Comm Sys Oper

Discussion in 'Royal Signals' started by Broker, Oct 11, 2008.

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  1. yea it opens allot of doors and most of the time is great

  2. na its generally boring

  1. Hey, I am looking at the CSO but don’t understand exactly what the job involves:

    is it: basically going out into the field and operating the equipment. e.g. sending messages to the troop commanders and so forth about the enemies and s***?

    Any advice is welcome
    p.s hope those who have been or are in the trade will vote appropriately
  2. yea i have read that, But to be honest i cant say to the careers officer word from word lol..
  3. Basically,

    It really depends on which unit you get posted to.

    Bowman unit - Sat in the back of a wagon listening to a radio and passing on messages

    Cormorant - Sat in the back of a bigger wagon watching the CS eng doing his job

    Satcom - Sat in a tent/building passing on faxes and answering the phone

    Some units have a mix of the 3 above, some are totally different altogether, But unless you end up SF, dont expect to be within yards of the 'enemy'.

    Can we pressume from your name that this has been a bad week for you and your looking for a career change?
  4. ah well, i want a job were i am out there... working on the communication asspects, i dont want to be sat in a office, i want to be out there surviving
  5. Well which side draws you more? Comms or surviving?

    If its comms then join the Royal Corps.

    If its survivng then try the Infantry.

    But bear in mind, there are plenty of opportunities in the Signals to get shot at, and there are plenty of signaller jobs in the 'Teeth arms'.

    If you take the signals route, it might take a few years before you can get posted to a unit that gets into the thick of things, on the flip side though, if you go Inf or Arty, it mght be a few years before you can get on the platoon signallers course.

    The choice is yours
  6. But na i want to get stuck in with the signals... as long as i am properly taught what i need to know then i will be ok, but i also want not to be in the thick of it, but id like to be outside on the field even if I am not attacked to a platoon straight from the start, so what i mean is i want a active live with the communications.. a bit like the guy on the communication system operator picky on the armed forces website, yet you state that i COULD be stuck behind a office, and that the job is mostly sitting around?
  7. Christ... Not sure if its just because Ive had a drink but reading your last post was hard graft.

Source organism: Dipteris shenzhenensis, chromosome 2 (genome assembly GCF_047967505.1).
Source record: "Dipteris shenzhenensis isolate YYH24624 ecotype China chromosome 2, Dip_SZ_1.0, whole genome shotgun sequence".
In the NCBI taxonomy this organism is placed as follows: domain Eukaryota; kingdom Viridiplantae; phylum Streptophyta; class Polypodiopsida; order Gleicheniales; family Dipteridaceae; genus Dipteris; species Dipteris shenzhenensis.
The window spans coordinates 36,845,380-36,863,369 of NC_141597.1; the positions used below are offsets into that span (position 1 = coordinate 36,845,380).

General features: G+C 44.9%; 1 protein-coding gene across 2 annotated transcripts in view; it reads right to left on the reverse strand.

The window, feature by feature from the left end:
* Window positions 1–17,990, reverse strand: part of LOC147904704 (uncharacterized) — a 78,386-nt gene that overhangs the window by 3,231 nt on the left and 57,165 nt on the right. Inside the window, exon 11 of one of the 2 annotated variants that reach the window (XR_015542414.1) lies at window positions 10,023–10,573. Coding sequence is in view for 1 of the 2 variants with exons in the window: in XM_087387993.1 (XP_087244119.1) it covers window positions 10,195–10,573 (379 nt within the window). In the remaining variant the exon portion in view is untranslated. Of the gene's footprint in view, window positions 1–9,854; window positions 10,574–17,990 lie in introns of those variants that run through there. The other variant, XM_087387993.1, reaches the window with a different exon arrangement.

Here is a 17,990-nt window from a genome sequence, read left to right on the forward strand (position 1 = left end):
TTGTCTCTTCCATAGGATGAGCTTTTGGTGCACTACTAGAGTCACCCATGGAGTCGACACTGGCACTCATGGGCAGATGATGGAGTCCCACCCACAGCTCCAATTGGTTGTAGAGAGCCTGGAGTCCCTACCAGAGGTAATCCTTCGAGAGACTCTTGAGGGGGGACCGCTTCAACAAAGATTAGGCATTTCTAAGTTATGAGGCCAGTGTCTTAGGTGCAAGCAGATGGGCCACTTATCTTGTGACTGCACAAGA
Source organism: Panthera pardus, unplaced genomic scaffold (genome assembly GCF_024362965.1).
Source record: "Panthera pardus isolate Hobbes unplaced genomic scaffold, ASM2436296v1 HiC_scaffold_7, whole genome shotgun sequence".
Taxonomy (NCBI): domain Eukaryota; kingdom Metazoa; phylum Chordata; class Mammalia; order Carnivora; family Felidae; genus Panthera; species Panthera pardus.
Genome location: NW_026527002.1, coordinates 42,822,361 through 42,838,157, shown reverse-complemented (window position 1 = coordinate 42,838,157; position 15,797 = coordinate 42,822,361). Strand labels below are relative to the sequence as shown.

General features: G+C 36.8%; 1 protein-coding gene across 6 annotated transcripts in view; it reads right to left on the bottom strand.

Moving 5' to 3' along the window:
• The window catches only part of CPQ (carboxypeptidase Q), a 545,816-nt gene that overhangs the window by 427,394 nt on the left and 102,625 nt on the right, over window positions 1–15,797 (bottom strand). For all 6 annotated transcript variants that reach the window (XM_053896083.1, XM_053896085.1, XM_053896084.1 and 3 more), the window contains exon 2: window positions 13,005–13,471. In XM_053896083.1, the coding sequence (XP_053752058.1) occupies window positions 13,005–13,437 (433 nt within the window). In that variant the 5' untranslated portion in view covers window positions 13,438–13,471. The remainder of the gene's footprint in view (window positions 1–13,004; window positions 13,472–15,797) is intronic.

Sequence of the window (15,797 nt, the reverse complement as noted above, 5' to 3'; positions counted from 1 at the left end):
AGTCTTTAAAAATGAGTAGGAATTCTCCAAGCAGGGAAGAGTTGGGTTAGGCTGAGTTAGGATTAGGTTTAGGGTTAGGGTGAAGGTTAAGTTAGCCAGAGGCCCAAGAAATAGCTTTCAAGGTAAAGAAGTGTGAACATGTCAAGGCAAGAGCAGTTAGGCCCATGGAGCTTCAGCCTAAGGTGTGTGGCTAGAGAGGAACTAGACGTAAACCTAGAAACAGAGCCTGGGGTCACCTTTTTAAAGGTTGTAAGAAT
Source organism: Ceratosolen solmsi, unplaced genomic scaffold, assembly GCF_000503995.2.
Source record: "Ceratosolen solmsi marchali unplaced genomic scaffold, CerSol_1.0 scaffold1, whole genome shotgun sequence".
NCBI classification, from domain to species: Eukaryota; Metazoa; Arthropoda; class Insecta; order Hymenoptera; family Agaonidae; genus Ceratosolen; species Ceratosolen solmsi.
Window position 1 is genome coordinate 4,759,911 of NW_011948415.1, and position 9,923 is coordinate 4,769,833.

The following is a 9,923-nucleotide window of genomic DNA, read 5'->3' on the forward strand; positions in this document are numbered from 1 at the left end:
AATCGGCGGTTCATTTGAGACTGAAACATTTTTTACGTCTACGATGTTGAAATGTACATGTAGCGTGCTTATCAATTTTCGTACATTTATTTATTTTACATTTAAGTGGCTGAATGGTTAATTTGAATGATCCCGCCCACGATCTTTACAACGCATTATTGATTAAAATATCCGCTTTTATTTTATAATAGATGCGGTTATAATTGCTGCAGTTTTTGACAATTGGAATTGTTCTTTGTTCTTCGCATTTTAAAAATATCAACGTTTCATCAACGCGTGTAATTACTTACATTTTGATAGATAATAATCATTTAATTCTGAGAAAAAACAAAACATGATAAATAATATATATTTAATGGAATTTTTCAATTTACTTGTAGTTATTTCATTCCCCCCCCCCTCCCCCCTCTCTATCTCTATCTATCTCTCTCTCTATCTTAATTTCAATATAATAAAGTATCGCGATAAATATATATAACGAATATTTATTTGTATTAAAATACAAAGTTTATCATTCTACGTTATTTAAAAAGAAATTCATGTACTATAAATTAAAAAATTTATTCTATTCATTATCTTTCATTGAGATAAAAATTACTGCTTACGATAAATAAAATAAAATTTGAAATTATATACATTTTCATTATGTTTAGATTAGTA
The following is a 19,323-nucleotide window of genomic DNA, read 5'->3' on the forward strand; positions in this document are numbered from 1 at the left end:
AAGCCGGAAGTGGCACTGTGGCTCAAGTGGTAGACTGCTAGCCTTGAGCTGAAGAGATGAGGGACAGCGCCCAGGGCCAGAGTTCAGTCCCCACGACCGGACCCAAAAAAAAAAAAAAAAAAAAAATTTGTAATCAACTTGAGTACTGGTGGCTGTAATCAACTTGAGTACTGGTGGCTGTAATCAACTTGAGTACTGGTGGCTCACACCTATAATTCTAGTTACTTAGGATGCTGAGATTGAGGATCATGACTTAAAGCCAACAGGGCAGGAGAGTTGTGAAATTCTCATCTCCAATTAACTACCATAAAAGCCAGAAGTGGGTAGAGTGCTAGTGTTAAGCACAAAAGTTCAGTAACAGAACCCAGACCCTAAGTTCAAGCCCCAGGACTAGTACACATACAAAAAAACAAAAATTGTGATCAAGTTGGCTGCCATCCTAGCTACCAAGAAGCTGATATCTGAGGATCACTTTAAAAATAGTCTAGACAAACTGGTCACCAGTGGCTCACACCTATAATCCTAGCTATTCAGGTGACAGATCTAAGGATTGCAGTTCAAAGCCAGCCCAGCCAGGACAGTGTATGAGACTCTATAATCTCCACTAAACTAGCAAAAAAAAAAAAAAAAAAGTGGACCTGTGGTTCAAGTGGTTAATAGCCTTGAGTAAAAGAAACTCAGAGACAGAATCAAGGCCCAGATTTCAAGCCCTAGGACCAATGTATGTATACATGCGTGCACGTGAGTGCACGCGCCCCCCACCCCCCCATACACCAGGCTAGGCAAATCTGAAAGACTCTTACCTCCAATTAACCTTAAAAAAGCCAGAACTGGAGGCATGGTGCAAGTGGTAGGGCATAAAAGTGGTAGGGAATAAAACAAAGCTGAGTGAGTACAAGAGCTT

Good effort with attempting to sort your phys out, but it sounds like you think that joining a corps will give you a (physically easier ride)... you might be in for a shock fella.
  8. lol, no I don’t mean anything of the sort, ( a easier life )

    I know that being a solder and a tradesman will be more physically and mentally demanding, that’s what I want, to be out and about working / operating the communications on the field, not behind a desk or anything like chamoo stated.

    And i want to know what in the corps would give me that opportunity, it seems only the communication system would, yet apparently it wouldn’t?
  9. Judging by your posts I sincerely suggest you look at the entry requirements again for comms sys op.
  10. But on the more productive side, have a look at Comms Sys Eng, more interesting and a lot more in touch with the modern side of comms.
    Well, as modern as it gets for the MOD.
  11. well, the entry reqs, i am at so.. but i dont have the Q's for cse
  12. I never once mentioned that you'll be stuck in an office. That will come as you progress up the ranks.

    I think maybe your perception of 'in the field' is a bit muddled.

    Royal Signals - Back of a Landrover/4 tonne/ tent/432/Boca/Any building we can find

    Inf - Running around, radio on back getting shot at.

    You will be out 'in the field' but you wont always be in the thick of things. The Royal Corps of Signals is a rear echelon Corps and therefore doesn't generally get to run around with the proper soldiers at the 'front'.

    Although there are a few members of the Corps lucky/unlucky enough to get that opportunity, it normally takes a few years of proving yourself as a good operator before you get the chance.

    One last note, do something about your english because if your typing and spelling is that bad now with no pressure on you, then you'll never pass trade training.
  13. lol thank you chamooo that has indeed cleared things up for me, as long as my job doesn’t involve me stuck in an office constantly lol, I am ok. Yea i don’t want to be in the thick of it, just with a little bit of action here and there. You know, enough to call myself a solder and fighting for my country.

    As for the English, yea generally my spelling is not bad when I am writing, but this is a pc so ;)
  14. Not a problem,

    Just remember, you cant go wrong with spell-check